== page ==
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Intel Splits Graphics Chip Unit Into Two, Consumer Graphics Division to Join Client Computing Group

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Intel is doubling down on accelerated computing, a growing segment dominated by Nvidia as AI use surges.
By Reuters | Updated: 22 December 2022

Intel is splitting its graphic chips unit into two, the company said on Wednesday, as it realigns the business to better compete with Nvidia and Advanced Micro Devices.

The consumer graphics unit will be combined with Intel’s client computing group, which makes chips for personal computers, while accelerated computing teams will join its data centre and artificial intelligence (AI) business, the company said.

The move comes as Intel doubles down on accelerated computing, a growing segment dominated by Nvidia as AI use surges.

“I don’t think it changes much (if anything) other than aligning the products with the respective sales organizations they fit with vs. having them as a discrete segment,” Wedbush Securities analyst Matthew Bryson said.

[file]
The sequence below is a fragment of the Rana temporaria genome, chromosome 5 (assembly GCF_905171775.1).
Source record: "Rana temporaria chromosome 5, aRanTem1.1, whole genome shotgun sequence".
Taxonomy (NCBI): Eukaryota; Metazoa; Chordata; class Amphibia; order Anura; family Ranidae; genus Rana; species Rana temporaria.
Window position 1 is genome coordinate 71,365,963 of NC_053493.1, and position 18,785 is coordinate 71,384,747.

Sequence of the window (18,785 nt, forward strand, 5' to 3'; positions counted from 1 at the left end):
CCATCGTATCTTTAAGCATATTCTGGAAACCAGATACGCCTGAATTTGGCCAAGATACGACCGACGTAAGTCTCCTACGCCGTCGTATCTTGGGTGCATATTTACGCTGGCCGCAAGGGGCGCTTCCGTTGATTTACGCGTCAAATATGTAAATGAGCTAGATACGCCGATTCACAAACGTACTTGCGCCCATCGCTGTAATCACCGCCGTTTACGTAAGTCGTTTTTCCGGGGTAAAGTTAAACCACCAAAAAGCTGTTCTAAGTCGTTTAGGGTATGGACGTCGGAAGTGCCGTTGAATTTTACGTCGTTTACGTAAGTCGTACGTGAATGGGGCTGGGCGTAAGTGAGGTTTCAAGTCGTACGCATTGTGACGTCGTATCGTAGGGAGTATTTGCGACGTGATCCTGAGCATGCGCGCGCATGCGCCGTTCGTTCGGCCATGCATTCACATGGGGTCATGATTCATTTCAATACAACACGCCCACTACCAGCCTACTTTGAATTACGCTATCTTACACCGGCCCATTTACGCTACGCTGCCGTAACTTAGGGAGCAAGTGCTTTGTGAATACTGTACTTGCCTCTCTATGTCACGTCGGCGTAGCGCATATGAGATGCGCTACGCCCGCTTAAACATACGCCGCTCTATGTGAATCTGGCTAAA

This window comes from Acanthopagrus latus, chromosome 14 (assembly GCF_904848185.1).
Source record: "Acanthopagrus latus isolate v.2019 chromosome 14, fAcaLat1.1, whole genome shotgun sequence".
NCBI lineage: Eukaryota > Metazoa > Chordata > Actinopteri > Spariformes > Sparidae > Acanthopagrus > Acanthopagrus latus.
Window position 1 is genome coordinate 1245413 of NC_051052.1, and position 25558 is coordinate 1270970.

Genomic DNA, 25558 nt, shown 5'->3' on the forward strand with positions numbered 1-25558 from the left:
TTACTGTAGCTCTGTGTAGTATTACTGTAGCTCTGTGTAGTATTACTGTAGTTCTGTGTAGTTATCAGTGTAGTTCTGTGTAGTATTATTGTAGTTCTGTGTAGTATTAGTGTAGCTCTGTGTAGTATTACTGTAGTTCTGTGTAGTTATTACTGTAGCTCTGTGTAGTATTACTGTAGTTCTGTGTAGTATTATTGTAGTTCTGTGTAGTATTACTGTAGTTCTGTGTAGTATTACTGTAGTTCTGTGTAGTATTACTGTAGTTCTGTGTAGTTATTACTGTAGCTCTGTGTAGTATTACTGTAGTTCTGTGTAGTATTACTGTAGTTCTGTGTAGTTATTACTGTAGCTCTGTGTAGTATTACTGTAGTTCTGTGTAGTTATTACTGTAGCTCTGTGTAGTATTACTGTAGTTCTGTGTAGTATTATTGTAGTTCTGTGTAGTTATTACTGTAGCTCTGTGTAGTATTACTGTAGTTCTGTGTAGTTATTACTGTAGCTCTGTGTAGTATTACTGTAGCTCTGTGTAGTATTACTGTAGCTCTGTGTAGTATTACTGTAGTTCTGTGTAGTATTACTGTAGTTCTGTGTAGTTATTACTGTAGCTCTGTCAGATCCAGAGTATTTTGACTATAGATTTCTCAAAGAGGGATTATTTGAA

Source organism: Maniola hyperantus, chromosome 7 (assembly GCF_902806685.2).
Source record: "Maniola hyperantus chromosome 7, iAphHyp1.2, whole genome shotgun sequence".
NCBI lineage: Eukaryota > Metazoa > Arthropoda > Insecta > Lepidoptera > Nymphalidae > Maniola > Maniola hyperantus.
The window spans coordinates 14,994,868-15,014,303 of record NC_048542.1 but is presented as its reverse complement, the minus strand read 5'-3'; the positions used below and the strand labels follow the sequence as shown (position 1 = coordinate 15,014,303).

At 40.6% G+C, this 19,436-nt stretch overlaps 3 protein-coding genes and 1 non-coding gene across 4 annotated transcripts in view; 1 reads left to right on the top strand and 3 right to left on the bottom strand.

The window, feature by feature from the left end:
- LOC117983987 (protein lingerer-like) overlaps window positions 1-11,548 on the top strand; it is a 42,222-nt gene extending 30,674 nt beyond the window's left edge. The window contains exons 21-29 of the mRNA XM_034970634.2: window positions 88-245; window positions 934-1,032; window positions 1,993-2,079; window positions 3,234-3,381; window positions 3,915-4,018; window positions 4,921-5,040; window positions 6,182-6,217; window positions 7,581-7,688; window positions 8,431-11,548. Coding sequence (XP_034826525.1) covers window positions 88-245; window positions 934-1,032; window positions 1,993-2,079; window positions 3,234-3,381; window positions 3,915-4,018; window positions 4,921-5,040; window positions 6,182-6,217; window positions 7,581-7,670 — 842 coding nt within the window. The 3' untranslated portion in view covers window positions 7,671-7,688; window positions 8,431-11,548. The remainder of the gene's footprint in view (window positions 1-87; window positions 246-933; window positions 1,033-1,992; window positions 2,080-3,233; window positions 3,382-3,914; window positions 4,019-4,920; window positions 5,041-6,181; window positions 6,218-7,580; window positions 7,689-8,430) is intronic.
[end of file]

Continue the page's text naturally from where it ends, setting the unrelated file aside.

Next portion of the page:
Raja Koduri, who led the graphic chips unit, will return to his role as chief architect and oversee the company’s long-term technology and chip design strategy.

Koduri, who has led graphics technology ventures at iPhone maker Apple and AMD, joined Intel in 2017.

Earlier this month, it was reported that Intel had backed away from its original target of opening a chip factory in the eastern German city of Magdeburg in the first half of 2023. Regional newspaper Volksstimme reported that the semiconductor giant wanted more public subsidies.

The plant is central to German and European Union plans to strengthen the continent’s resilience by doing more manufacturing locally after the COVID-19 pandemic and Russia’s invasion of Ukraine highlighted the risks of long, globe-spanning supply chains.

But the newspaper said that surging energy and raw materials prices had upset the US company’s original calculations. Where Intel had originally budgeted for costs of EUR 17 billion (USD 18 billion, roughly Rs 1,48,000 crore), prices were now closer to EUR 20 billion (roughly Rs 1,76,000 crore), the paper said.

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TSMC Defies Broader Industry Downturn, Posts 78 Percent Rise in Q4 Net Profit: All Details

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TSMC's dominance in making some of the world's most advanced chips has kept the firm's order book full, according to analysts.
By Reuters | Updated: 12 January 2023